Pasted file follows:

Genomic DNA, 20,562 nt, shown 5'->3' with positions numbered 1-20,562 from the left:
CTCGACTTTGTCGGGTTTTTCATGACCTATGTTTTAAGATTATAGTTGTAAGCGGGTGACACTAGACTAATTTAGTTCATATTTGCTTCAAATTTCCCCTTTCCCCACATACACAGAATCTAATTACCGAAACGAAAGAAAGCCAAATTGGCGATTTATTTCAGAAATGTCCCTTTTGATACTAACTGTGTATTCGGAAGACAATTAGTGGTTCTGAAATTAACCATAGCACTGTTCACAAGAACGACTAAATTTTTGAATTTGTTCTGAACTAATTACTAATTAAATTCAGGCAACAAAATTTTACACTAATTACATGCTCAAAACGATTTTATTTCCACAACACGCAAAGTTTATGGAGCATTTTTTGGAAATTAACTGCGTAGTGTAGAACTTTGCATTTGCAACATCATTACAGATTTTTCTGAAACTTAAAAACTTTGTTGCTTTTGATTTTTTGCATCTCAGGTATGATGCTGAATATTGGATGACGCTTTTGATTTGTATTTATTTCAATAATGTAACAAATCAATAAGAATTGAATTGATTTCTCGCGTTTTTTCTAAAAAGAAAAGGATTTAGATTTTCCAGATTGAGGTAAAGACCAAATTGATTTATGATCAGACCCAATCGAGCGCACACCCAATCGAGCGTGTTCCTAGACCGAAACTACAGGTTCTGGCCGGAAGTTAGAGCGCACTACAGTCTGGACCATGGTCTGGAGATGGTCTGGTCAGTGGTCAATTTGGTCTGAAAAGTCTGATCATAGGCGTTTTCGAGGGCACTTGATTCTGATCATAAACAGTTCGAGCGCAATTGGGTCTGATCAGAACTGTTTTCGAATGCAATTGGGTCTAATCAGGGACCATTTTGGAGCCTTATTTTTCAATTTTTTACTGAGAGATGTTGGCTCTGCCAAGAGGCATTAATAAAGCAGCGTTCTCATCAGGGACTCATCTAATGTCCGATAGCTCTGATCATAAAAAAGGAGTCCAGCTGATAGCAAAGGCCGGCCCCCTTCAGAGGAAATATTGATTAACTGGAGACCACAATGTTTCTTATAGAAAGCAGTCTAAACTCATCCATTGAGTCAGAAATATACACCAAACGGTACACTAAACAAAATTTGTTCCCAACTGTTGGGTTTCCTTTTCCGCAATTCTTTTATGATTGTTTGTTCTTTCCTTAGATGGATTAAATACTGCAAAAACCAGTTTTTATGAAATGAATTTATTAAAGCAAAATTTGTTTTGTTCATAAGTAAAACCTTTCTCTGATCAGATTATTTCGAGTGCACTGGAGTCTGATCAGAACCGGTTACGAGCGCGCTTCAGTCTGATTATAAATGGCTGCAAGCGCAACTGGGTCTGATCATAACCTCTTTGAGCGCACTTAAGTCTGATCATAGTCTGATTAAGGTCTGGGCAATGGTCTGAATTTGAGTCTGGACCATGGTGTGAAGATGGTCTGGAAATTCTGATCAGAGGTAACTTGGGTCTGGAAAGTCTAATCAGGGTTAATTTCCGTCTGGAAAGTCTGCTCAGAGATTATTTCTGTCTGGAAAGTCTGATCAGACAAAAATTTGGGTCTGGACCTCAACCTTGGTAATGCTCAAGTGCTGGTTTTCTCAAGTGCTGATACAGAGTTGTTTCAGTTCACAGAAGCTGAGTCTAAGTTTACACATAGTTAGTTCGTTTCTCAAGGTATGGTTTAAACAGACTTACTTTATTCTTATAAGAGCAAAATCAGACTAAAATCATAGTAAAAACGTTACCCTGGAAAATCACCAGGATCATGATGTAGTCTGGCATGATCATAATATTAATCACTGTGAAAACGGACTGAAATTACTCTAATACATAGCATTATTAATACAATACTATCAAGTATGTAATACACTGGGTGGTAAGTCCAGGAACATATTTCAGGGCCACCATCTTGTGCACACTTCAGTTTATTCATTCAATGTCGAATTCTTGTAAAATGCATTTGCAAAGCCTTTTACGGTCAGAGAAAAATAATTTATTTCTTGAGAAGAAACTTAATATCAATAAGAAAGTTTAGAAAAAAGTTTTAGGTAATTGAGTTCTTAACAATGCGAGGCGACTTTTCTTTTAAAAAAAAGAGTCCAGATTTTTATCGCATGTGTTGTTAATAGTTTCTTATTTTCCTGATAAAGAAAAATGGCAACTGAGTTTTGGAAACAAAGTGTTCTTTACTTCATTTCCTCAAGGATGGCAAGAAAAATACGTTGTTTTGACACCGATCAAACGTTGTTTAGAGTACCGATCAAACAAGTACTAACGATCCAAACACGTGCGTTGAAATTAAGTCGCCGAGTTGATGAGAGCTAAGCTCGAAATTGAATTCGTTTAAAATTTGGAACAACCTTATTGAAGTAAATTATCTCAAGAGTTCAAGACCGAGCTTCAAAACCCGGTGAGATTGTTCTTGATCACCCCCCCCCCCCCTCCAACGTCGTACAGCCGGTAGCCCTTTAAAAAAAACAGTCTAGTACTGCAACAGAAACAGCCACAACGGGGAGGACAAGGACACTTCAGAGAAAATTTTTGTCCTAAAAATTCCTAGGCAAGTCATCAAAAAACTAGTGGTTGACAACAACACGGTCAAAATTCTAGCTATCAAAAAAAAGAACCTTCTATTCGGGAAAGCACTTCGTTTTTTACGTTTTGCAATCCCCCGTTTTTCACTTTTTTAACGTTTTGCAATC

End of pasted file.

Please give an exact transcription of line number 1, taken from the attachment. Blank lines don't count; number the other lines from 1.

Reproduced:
Genomic DNA, 20,562 nt, shown 5'->3' with positions numbered 1-20,562 from the left: